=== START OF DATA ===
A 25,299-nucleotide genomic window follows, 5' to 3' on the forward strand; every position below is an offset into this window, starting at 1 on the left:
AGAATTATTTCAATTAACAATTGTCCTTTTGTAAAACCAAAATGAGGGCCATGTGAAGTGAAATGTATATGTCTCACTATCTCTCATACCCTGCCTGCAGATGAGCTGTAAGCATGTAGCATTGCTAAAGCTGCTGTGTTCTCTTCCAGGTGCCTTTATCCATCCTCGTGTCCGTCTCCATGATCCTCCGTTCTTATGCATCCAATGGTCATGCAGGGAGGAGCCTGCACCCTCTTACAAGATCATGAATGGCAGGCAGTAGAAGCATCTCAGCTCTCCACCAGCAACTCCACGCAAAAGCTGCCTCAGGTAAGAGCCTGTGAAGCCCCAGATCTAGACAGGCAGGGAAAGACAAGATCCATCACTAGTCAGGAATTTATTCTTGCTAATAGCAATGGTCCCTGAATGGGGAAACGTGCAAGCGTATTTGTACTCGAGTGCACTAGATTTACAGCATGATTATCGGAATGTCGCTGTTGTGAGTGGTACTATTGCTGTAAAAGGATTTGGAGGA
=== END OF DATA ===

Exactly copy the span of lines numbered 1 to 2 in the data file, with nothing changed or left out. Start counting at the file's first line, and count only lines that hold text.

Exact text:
A 25,299-nucleotide genomic window follows, 5' to 3' on the forward strand; every position below is an offset into this window, starting at 1 on the left:
AGAATTATTTCAATTAACAATTGTCCTTTTGTAAAACCAAAATGAGGGCCATGTGAAGTGAAATGTATATGTCTCACTATCTCTCATACCCTGCCTGCAGATGAGCTGTAAGCATGTAGCATTGCTAAAGCTGCTGTGTTCTCTTCCAGGTGCCTTTATCCATCCTCGTGTCCGTCTCCATGATCCTCCGTTCTTATGCATCCAATGGTCATGCAGGGAGGAGCCTGCACCCTCTTACAAGATCATGAATGGCAGGCAGTAGAAGCATCTCAGCTCTCCACCAGCAACTCCACGCAAAAGCTGCCTCAGGTAAGAGCCTGTGAAGCCCCAGATCTAGACAGGCAGGGAAAGACAAGATCCATCACTAGTCAGGAATTTATTCTTGCTAATAGCAATGGTCCCTGAATGGGGAAACGTGCAAGCGTATTTGTACTCGAGTGCACTAGATTTACAGCATGATTATCGGAATGTCGCTGTTGTGAGTGGTACTATTGCTGTAAAAGGATTTGGAGGA